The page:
# Under heterogeneous treatment effects, will the usual unconfoundedness assumption need modification for observational studies?

Suppose that a set of covariates, $$X_i$$ follows a distribution that is conditional on another variable, $$A_i$$, for $$i \in \{1, \ldots N\}$$ individuals. For example, $$X_i$$ can be income, and $$A_i$$ can be age, defined as young, middle-age, and elderly. Then, suppose that we have:

$$X_i \mid A_i \overset{iid}{\sim} F$$

Then, we say that $$X_i$$ is only i.i.d. within subsets defined by the age variable. Now let $$Y(1),Y(0)$$ denote the potential outcomes and $$T$$ the treatment indicator. Suppose that the joint distribution of the potential outcomes, treatment, and covariates are only i.i.d on subsets defined by $$A_i$$, such that

$$(Y_i(1),Y_i(0),T_i, X_i)\mid A_i \overset{iid}{\sim} F$$

This scenario appears to hint at a heterogeneous treatment effect, since the distributions of the variables are potentially different given which age is it conditioned on. In example,

$$\tau_i = E[Y_i(1)-Y_i(0)]$$

where $$\tau_i$$ may be different than a single global $$\tau$$.

In such an example, I am wondering how the unconfoundedness assumption needs to be modified given an observational study. For example, if we assume that the following holds,

$$(Y_i(1),Y_i(0)) \perp T_i \mid X_i$$

will it be enough to identify $$\tau_i$$? In other words, if we have the joint distribution specification above, how will identification and estimation of the average treatment effect be impacted?

• What is being averaged in the expectation $\tau_i$, why does it differ across subjects? And how do you define the global $\tau$? Aug 23, 2019 at 20:45
• It differs because each unit may have a different distribution for $Y_i(1)-Y_i(0)$ based on the distribution specification. The global $\tau$ can be obtained by $\tau = E[\tau_i(A_i)]$, which is through averaging over the $\tau_i$. Aug 24, 2019 at 20:09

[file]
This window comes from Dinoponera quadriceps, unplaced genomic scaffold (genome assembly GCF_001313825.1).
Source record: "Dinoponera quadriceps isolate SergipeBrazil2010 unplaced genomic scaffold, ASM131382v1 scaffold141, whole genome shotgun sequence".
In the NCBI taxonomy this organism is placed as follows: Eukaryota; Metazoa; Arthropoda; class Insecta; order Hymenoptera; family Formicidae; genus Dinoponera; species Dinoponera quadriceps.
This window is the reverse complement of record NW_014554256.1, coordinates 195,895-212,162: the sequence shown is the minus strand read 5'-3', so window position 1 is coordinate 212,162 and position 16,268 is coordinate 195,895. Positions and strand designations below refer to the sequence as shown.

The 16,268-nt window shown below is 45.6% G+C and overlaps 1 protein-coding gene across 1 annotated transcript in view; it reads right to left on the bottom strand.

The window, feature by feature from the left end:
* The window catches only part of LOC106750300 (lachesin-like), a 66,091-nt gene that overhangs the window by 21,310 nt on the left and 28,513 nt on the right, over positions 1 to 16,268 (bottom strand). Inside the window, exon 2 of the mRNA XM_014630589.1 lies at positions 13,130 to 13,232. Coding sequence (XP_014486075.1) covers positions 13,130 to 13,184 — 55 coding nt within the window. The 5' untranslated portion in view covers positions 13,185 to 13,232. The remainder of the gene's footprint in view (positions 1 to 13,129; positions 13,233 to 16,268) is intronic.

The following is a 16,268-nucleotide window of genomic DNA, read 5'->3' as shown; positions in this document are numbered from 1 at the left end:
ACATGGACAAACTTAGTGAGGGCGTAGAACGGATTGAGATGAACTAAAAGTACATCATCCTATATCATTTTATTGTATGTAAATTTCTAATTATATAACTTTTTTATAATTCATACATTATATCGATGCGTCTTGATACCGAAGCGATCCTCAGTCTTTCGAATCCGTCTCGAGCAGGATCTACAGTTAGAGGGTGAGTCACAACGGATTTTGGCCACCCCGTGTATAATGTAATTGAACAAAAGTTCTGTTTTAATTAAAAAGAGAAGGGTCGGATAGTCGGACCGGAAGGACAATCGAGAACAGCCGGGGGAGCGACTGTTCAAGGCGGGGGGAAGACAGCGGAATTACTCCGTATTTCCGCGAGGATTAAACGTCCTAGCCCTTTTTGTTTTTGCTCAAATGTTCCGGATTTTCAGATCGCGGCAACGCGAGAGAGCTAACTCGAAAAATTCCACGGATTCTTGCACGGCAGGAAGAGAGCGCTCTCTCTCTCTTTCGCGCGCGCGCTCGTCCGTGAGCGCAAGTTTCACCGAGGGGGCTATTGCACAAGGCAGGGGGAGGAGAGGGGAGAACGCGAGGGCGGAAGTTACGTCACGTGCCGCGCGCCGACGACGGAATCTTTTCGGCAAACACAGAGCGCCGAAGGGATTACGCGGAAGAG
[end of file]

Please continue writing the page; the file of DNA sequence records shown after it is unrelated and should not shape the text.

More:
If, as your notation suggests, that $$\tau_i$$ is an individual causal effect, then it still remains un-identifiable. It is clearer why if we frame the potential outcomes and our observations as a type of missing data.
Consider individual $$i=1$$, we observed $$T=1$$ and $$Y=1$$. Via causal consistency ($$Y=Y(t)$$), we can know that $$Y(1)=1$$. However, $$Y(0)$$ is still missing. We can't know $$i=1$$'s $$Y(0)$$ unless we were to have an exact copy of them aside from $$T$$. This means we would need all the causes of $$Y$$ in our model. Overcoming this is near impossible. This is why both randomized trials and observational studies only require mean exchangeability (an alternative phrase to unconfoundedness) $$Y(t) \bot T$$ or conditional mean exchangeability $$Y(t) \bot T | X$$. Notice that these are for the full population, not an individual.
Regarding identifiability, as long as exchangeability (unconfoundedness holds), then nothing needs to change. We are still able to identify the average causal effect (all-treated versus none-treated). However, the problem of generalizability (also sometimes referred to as transportability) becomes apparent. When there are heterogeneous effects in the observed sample, the results will only apply to populations with a similar distribution of the effect measure modifiers. Using your example, the $$ATE$$ would only be generalizabile to populations with a similar distribution of $$A$$.
So to summarize, nothing needs to change in an observational study when we are estimating the $$ATE$$ as long as the observed study sample is a random sample of the population we want to generalize to. If it is not, then special methods need to be used. This applies to both randomized and observational studies. I highly recommend Lesko 2017 et al. for some further reading on this problem.